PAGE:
Photos courtesy of Brasfield & Gorrie
Electronic real-time project management tools helped the construction team save time and money as it wrapped up a long-delayed project.

It was a long time in coming, but construction finally was completed at the recently opened $280 million Grandview Medical Center, Birmingham, Ala.

Brasfield & Gorrie, Birmingham, and strategic partner A.G. Gaston served as construction managers on the 12-story, 1 million-sq. ft. facility that opened in October.

The project included completion of the build-out of the medical center as well as related construction of a 220,000-sq. ft. medical office building (MOB) and 2,900-space parking deck.

The 372-bed medical center consists of a Level III trauma center, helicopter landing pad, certified chest pain center, a hybrid operating room and 30 operating rooms. Visitors are greeted by a digital wayfinding system to help them navigate the campus.

Photos courtesy of Brasfield & Gorrie
The center features the latest in medical technology, including a hybrid operating room.

The adjacent 220,000-sq. ft. MOB houses Grandview’s sleep lab, wound care center and cardiac rehab unit, in addition to various physician office spaces.

Brasfield & Gorrie began construction on the medical center in 2002, completing the infrastructure and exterior shell, as well as five floors of interior space, when prior owners of the hospital shuttered the project.

After Trinity Medical Center won a legal battle to complete the hospital and relocate its services there, Brasfield & Gorrie and its partners finished the work.

The project team utilized numerous innovative tools and techniques during construction. When the project was halted in 2003, the team had spent nearly $1 million printing blueprints; during the recently completed project, the team spent less than $50,000 on drawing distribution.

A key contributor to these savings included a self-meshable wireless network encompassing the entire 15-acre job site that enabled drawings to be updated immediately on 150 portable computer tablets.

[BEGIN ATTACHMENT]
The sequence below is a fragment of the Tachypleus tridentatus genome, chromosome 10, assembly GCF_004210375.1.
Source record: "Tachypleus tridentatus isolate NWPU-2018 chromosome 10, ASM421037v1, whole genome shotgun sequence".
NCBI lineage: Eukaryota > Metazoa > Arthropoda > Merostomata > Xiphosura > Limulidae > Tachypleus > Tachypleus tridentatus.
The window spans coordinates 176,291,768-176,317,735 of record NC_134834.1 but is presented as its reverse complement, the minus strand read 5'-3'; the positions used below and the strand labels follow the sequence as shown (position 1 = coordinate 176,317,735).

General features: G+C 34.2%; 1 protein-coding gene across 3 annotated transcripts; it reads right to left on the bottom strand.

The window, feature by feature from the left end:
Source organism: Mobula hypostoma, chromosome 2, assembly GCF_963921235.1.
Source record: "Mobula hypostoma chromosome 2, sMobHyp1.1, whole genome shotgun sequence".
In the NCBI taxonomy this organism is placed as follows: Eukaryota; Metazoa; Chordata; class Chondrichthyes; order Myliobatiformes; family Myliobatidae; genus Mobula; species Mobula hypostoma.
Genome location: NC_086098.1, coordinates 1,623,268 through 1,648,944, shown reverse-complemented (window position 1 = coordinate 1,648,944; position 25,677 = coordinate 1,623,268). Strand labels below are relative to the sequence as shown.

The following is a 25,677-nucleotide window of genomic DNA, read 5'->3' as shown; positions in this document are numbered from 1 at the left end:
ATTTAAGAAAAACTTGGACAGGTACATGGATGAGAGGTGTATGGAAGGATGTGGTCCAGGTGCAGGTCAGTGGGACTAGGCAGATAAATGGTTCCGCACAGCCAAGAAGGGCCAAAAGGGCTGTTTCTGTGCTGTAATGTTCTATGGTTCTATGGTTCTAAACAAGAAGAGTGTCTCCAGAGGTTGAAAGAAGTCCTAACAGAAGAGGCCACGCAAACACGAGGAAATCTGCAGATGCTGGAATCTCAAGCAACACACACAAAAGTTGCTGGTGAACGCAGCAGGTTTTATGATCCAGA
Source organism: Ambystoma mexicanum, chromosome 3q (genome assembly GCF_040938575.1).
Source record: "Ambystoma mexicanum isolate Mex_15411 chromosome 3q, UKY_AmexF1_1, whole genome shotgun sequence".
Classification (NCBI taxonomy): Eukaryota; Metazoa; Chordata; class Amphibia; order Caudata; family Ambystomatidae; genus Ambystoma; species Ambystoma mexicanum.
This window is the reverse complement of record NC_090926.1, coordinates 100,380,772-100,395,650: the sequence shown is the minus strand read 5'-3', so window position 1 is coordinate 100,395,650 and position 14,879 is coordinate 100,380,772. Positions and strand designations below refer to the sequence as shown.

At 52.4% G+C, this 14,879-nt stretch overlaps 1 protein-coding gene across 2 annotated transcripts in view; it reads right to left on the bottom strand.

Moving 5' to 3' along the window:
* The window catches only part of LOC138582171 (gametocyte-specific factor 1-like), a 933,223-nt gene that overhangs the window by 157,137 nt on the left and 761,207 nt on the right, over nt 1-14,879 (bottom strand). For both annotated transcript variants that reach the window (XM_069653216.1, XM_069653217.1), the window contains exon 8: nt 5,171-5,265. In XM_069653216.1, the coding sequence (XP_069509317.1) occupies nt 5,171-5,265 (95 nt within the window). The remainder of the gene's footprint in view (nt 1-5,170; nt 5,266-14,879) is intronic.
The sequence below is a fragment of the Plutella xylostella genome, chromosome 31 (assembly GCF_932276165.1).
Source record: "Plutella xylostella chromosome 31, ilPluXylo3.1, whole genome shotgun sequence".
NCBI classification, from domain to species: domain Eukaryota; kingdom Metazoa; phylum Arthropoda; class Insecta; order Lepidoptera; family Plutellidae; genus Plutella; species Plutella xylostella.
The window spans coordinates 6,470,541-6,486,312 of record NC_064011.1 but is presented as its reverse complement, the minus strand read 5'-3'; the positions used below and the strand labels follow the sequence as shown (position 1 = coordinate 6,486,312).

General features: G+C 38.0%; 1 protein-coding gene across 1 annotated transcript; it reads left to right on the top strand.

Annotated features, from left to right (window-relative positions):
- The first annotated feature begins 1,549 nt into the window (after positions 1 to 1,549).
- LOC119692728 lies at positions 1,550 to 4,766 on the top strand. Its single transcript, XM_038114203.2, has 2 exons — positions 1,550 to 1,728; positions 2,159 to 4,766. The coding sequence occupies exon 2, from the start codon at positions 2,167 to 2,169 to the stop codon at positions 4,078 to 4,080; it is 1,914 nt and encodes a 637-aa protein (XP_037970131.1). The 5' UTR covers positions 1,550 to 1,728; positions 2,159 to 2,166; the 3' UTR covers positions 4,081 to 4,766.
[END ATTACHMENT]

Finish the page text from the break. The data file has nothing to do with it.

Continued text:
Other innovative measures included digital mobile plan carts, 4-D laser scanning of the building for use in BIM modeling in lieu of verification by hand of all existing structural and mechanical-electrical-plumbing components. The team even partnered with Auburn University to research ways to use unmanned aerial vehicles to inspect existing building skin.

In other health care facility project news:

  • Duke Realty, an Indianapolis-based commercial real estate developer, soon will begin developing a 100,300-sq. ft., nearly $35 million MOB, the first of several major upgrades thatMain Line Health is planning for its Bryn Mawr Hospital campus near Philadelphia.

    The MOB will house a 24,000-sq. ft. ambulatory surgery center. In addition, Main Line Health primary care services will occupy 13,000-sq. ft. of the facility, and an additional 10,000 sq. ft. of auxiliary space will be available to meet Main Line's future needs. The rest of the space will house third-party health care practices and independent physicians.

    Development will begin in February, and completion is anticipated in February 2017.

  • Olympic Medical Center has broken ground on a new MOB on its campus in Port Angeles, Wash. The $16.2 million project is being built by Kirtley-Cole LLC, an Everett, Wash.-based general commercial contractor.

    The new building will help Olympic Medical Center to grow capacity, recruit and retain physicians and expand health care services. The building will house a primary care practice and contain a walk-in clinic and other practice groups.

  • Gritman Medical Center recently broke ground on a 54,000-sq. ft. MOB in Moscow, Idaho. The three-story building is owned by Gritman Medical Park, part of the same organization that owns Gritman Medical Center, a 25-bed critical access hospital.

Please email new health care construction project information and photos to Senior Editor Jeff Ferenc or tweet him @JeffFerenc for an opportunity to be featured on HFM Today.